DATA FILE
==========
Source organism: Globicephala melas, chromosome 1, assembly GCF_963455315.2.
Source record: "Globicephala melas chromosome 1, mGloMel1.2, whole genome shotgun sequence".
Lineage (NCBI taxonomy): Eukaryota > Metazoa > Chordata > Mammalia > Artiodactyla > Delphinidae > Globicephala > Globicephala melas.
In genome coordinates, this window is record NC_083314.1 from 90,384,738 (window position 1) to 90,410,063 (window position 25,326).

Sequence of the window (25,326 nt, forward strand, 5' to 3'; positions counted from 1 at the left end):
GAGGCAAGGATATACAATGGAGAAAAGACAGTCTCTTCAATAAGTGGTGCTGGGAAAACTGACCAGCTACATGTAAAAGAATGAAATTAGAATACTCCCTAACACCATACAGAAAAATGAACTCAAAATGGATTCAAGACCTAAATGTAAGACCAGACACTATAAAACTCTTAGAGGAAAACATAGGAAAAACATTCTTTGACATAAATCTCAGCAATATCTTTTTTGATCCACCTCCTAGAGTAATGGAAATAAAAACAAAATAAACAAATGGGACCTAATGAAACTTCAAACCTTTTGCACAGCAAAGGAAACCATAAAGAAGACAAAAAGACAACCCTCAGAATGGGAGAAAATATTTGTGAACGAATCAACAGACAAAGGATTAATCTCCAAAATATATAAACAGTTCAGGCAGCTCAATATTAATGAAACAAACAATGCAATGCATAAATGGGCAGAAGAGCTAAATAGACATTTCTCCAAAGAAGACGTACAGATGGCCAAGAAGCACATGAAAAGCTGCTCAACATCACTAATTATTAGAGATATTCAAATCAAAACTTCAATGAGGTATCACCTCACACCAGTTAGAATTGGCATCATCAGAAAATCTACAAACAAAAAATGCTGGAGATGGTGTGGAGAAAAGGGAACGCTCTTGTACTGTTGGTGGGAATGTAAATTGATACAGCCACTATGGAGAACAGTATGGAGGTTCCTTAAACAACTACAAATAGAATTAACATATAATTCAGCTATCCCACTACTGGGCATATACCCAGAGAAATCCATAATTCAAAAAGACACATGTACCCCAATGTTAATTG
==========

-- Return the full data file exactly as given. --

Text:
Source organism: Globicephala melas, chromosome 1, assembly GCF_963455315.2.
Source record: "Globicephala melas chromosome 1, mGloMel1.2, whole genome shotgun sequence".
Lineage (NCBI taxonomy): Eukaryota > Metazoa > Chordata > Mammalia > Artiodactyla > Delphinidae > Globicephala > Globicephala melas.
In genome coordinates, this window is record NC_083314.1 from 90,384,738 (window position 1) to 90,410,063 (window position 25,326).

Sequence of the window (25,326 nt, forward strand, 5' to 3'; positions counted from 1 at the left end):
GAGGCAAGGATATACAATGGAGAAAAGACAGTCTCTTCAATAAGTGGTGCTGGGAAAACTGACCAGCTACATGTAAAAGAATGAAATTAGAATACTCCCTAACACCATACAGAAAAATGAACTCAAAATGGATTCAAGACCTAAATGTAAGACCAGACACTATAAAACTCTTAGAGGAAAACATAGGAAAAACATTCTTTGACATAAATCTCAGCAATATCTTTTTTGATCCACCTCCTAGAGTAATGGAAATAAAAACAAAATAAACAAATGGGACCTAATGAAACTTCAAACCTTTTGCACAGCAAAGGAAACCATAAAGAAGACAAAAAGACAACCCTCAGAATGGGAGAAAATATTTGTGAACGAATCAACAGACAAAGGATTAATCTCCAAAATATATAAACAGTTCAGGCAGCTCAATATTAATGAAACAAACAATGCAATGCATAAATGGGCAGAAGAGCTAAATAGACATTTCTCCAAAGAAGACGTACAGATGGCCAAGAAGCACATGAAAAGCTGCTCAACATCACTAATTATTAGAGATATTCAAATCAAAACTTCAATGAGGTATCACCTCACACCAGTTAGAATTGGCATCATCAGAAAATCTACAAACAAAAAATGCTGGAGATGGTGTGGAGAAAAGGGAACGCTCTTGTACTGTTGGTGGGAATGTAAATTGATACAGCCACTATGGAGAACAGTATGGAGGTTCCTTAAACAACTACAAATAGAATTAACATATAATTCAGCTATCCCACTACTGGGCATATACCCAGAGAAATCCATAATTCAAAAAGACACATGTACCCCAATGTTAATTG